8. Be a Model of Responsibility
    Own your mistakes and be prepared to protect and preserve the things that are important. Be quick to recognize and correct your mistakes. Approach adversity from a position of strength and accountability, rather than shame and blame.
  9. Let Go of Grudges
    Holding grudges creates a knee-jerk stress response that hinders the ability to work and communicate with people. Anger or rage that you associate with someone can wreak havoc on your mind and disrupt the sense of flow that we need to pursue the important goals and other drivers of personal success. This type of stress can also lead to high blood pressure and heart disease. Letting go of anger at all costs is both emotionally liberating and can have a real effect on biological health.
  10. Foster Gratitude
    Every day brings something to be thankful for. Developing a gratitude awareness makes it easier to recognize the things that we have and what to be thankful for. Once you have recognized what you are thankful for, stop and think about that feeling. Where do you feel gratitude? In your chest? In your head? Actively seek out the sensation of gratitude and look to understand the places in your body, physical and emotional, that these feelings come from. Finally, learn how to express that feeling to others; letting them know how much they are appreciated, loved, and how important they are to you and the people who love them.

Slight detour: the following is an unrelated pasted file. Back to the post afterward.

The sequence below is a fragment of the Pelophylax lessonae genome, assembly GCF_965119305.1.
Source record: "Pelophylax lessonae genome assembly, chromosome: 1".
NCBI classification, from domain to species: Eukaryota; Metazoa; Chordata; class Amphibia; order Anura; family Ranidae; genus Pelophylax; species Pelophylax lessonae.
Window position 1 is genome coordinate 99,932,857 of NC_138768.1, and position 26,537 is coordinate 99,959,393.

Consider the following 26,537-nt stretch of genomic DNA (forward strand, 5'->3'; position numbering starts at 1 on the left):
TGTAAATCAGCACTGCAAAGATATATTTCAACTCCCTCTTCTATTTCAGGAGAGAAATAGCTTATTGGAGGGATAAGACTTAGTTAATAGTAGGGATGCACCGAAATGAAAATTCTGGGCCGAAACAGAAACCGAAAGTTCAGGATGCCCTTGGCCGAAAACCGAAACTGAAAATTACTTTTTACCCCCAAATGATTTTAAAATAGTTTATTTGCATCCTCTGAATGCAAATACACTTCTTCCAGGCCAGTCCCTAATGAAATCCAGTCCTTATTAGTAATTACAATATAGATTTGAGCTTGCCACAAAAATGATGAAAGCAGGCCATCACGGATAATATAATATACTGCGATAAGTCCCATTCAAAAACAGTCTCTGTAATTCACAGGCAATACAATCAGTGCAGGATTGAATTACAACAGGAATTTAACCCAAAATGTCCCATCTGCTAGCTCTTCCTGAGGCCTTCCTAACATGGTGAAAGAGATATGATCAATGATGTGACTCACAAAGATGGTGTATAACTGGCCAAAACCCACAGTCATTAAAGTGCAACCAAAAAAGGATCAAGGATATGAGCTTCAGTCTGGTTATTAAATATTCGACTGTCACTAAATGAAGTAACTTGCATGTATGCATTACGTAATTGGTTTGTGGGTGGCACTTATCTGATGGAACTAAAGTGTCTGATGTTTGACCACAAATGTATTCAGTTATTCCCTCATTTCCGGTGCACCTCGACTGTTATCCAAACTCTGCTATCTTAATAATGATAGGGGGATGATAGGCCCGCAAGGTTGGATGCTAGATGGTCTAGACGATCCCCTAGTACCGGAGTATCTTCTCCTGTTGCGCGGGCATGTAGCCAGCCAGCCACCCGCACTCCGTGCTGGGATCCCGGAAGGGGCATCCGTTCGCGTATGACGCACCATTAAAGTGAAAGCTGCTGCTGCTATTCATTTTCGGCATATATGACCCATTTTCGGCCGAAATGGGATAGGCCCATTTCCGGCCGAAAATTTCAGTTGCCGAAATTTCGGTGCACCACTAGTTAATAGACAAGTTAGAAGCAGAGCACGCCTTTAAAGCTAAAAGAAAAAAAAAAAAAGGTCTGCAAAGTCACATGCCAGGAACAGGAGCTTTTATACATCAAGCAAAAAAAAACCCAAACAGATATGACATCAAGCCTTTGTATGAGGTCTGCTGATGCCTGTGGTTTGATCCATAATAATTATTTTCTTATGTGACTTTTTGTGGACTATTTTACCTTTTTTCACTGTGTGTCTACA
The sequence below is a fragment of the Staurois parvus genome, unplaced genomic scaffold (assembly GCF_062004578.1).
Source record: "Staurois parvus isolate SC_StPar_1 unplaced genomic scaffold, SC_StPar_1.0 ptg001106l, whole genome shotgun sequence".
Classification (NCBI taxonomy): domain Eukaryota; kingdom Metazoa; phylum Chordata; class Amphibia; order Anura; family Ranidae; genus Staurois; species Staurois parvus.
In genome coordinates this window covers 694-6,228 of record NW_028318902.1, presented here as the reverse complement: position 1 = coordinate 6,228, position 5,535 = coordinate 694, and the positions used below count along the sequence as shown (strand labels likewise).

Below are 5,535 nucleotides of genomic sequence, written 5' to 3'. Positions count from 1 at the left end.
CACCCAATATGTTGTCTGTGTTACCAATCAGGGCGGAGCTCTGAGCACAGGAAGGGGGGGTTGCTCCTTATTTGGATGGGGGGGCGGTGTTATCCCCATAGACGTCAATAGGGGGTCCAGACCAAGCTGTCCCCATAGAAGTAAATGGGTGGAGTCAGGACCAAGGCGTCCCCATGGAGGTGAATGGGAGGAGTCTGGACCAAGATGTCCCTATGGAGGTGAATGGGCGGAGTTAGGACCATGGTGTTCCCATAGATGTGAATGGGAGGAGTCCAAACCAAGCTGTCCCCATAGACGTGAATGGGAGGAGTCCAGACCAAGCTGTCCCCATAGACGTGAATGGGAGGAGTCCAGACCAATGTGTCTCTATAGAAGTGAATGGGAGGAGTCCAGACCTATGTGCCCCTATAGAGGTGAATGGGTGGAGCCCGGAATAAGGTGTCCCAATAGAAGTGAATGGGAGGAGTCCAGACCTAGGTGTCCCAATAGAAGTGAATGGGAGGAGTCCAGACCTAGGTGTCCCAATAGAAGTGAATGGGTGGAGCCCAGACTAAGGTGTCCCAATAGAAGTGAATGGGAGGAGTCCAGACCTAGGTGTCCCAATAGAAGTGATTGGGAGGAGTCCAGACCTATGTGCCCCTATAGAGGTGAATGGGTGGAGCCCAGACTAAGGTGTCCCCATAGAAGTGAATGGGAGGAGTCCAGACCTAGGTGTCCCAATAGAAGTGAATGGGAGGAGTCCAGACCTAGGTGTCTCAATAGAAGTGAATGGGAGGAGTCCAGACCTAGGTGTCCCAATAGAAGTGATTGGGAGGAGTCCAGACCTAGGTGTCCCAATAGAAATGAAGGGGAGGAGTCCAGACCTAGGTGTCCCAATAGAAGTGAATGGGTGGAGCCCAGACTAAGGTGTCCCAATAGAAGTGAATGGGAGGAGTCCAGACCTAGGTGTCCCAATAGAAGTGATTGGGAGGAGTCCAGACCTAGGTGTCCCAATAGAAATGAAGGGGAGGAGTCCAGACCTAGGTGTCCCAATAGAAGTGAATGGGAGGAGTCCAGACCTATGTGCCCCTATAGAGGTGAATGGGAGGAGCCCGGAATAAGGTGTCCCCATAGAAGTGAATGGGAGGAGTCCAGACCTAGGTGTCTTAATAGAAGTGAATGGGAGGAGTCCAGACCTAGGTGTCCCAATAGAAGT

After proofreading this post, I realize that it has a lot of pseudo-advice and not a lot of actual solutions. This is okay, though because it is more for me than for you. As I continue to recover and redevelop my old web properties, I will be making a lot of guesses about the right way to go about building them and adding content. If you have any comments or advice for me, please don’t hesitate to share them. I am only as good as the people I surround myself with, so; if we are friends I will always accept your positive input.

  • Definitely a good aspirational list Rick. I think the only thing I would add is something along the lines of giving yourself permission to fail and forgiving yourself when you do.In other words, don’t let any small setbacks derail you from your goals because you can do it, but it won’t be easy and as you said with embrace change, things often won’t go as planned and old habits like to creep in and when they do, it is easy to get into that pattern of dwelling on our mistakes instead of our successes. Good luck! I believe in you. =)

  • Mike Vallano

    This post resonated a lot with me, and I appreciate you sharing as I know it’s not an easy thing to do.

    The one thing I’d add is: Remember that you’re not alone.

    Most everyone struggles with these things at some point or another. That’s easy to forget with the curated positive updates posted online across everyone’s social media accounts.

    I’m glad to hear you’re getting your sites (and your shit) back in order. Fuckin-A.